High Arctic observations of strato-mesospheric temperatures and gravity wave activity
Duck, T. J., Ph. D. Thesis, York University, Toronto, 174 pages, 1999.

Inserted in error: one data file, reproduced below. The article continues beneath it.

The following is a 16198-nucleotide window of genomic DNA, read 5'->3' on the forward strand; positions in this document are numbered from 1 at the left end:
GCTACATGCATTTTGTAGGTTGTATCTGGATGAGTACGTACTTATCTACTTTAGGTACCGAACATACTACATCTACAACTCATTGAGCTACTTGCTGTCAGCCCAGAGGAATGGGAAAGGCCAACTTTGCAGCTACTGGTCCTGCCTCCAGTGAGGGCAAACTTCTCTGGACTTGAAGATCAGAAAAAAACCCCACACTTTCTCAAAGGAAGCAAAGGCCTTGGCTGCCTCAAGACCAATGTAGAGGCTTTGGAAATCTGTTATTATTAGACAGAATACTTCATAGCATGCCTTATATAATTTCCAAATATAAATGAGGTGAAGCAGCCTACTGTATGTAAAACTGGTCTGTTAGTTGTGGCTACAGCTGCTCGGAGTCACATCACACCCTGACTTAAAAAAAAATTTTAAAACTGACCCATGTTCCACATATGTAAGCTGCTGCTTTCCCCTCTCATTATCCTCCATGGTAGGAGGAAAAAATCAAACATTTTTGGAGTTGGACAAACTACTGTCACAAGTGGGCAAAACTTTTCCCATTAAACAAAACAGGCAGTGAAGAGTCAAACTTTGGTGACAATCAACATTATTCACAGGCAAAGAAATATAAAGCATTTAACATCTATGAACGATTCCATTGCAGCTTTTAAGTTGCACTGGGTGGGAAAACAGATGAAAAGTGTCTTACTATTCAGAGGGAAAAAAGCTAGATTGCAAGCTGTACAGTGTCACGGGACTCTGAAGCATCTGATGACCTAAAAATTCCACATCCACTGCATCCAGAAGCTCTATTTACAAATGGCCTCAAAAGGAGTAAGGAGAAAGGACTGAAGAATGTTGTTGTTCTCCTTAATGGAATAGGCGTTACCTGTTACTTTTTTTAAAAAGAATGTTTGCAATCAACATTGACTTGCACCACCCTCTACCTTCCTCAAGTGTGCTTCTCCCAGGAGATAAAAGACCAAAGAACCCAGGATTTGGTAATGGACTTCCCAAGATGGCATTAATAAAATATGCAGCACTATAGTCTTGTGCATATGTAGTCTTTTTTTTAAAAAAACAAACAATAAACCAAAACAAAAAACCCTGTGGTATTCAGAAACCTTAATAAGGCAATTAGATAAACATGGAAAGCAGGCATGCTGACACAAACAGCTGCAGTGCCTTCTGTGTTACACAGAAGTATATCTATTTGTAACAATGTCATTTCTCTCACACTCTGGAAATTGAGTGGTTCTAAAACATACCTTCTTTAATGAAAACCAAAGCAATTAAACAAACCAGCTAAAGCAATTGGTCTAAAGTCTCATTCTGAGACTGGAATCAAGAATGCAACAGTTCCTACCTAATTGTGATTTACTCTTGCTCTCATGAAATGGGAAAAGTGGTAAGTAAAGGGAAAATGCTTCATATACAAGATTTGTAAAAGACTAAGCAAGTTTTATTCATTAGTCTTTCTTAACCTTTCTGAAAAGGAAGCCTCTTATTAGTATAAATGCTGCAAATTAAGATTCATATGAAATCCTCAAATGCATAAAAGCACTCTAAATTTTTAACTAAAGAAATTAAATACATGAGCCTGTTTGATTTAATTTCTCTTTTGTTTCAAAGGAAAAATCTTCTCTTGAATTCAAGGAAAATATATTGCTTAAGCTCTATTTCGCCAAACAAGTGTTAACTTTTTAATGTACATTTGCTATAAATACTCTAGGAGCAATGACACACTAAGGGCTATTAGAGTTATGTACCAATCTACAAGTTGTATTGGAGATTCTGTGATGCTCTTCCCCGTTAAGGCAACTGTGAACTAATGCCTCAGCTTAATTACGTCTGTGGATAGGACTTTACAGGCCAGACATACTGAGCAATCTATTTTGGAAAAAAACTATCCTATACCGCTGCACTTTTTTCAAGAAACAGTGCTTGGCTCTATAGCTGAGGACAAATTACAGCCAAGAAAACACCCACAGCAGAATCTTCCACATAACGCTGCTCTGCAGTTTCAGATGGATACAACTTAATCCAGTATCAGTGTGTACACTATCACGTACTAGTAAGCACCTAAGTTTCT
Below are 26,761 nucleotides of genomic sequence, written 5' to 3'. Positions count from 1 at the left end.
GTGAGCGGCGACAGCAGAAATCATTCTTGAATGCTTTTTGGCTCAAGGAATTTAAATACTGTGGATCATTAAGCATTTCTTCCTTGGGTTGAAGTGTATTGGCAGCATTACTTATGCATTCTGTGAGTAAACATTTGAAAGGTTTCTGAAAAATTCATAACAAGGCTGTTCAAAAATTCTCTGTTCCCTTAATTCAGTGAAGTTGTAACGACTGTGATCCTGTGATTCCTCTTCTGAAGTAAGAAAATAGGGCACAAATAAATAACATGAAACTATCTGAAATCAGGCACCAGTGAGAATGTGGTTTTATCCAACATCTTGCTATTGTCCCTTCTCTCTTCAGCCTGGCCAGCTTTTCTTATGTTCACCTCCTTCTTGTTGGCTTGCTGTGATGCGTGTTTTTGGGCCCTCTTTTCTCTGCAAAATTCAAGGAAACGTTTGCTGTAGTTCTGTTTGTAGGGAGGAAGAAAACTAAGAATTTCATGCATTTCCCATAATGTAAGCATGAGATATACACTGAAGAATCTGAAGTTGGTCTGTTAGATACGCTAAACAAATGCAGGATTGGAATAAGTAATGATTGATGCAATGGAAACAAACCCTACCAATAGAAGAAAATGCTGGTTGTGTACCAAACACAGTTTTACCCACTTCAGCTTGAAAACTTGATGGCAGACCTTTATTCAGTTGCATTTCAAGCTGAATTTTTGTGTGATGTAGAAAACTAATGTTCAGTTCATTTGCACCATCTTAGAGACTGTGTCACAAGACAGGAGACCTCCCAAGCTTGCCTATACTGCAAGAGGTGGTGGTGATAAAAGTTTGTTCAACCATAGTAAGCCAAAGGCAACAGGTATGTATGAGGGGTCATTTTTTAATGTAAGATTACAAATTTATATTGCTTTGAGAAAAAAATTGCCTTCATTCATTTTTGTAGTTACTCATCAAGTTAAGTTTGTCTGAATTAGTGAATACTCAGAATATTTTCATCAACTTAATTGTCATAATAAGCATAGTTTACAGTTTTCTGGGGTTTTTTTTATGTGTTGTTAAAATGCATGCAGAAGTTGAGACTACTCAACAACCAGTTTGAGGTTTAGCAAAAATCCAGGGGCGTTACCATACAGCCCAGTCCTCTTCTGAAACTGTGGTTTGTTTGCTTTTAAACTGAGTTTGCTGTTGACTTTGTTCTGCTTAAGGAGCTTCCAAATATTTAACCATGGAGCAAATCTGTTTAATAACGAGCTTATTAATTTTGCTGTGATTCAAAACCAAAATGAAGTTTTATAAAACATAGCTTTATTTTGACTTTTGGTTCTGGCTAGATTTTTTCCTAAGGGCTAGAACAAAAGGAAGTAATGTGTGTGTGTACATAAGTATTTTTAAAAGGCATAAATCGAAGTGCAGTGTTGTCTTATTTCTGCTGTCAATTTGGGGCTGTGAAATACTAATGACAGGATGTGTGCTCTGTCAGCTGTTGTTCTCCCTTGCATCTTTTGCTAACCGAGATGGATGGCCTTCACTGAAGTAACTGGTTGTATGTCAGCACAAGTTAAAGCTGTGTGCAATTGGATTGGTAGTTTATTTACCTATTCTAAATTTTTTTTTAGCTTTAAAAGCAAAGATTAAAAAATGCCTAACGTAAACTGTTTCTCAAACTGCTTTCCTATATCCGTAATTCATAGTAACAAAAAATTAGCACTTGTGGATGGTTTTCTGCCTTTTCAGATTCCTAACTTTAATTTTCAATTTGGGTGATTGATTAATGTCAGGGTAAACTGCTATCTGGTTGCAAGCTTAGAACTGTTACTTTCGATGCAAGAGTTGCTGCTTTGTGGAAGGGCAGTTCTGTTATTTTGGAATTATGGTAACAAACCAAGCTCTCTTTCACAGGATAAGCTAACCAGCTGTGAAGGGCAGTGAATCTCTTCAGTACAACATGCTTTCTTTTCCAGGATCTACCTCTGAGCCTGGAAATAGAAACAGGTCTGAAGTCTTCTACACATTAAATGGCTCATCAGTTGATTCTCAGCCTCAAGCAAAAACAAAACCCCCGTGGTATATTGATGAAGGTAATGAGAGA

Abstract. Over four hundred nights of temperature and internal gravity wave measurements were obtained in the middle atmosphere by a lidar (laser radar) stationed in the Canadian High Arctic at Eureka (80N, 86W) during the winters of 1992/93 to 1997/98. These observations are particularly interesting due to the influence over Eureka of the Arctic stratospheric vortex, an enormous cyclone that dominates the wintertime stratospheric circulation. It is within the lower stratosphere of the vortex core that (temperature sensitive) ozone depletions are found. Movements of the vortex have allowed measurements from Eureka to be obtained inside the vortex core, within the vortex jet, and outside of the vortex altogether. The observations have shown that temperatures in the lower (upper) stratosphere of the vortex core are very cold (warm), and vice versa for measurements obtained outside of the vortex altogether. By examining temperature measurements inside the vortex core only, an unexpected strong annual warming of the upper stratosphere was found. The warming commenced on average in late December and propagated down to levels below 30 km in altitude. A smaller but significant cooling was apparent in the lower mesosphere at the same time. The measurements of gravity wave activity revealed low gravity wave energies both inside the vortex core and outside of the vortex altogether. Episodes of high gravity wave activity were only seen in the vortex jet after late December and ended with the vortex breakdown in late March / early April. It is proposed, and supported by simple calculations, that the late December elevation in gravity wave activity within the vortex jet drove the concurrent intra-vortex stratospheric warming; i.e, that increased turbulent gravity wave dissipation near the stratopause forced flow into the vortex centre which compressed and adiabatically warmed the stratospheric airmass. The variations in gravity wave activity with respect to vortex position and time of year are related to stratospheric wind speeds and critical level filtering. These observations have implications for our understanding of sudden stratospheric warming events and the ozone depletion problem.
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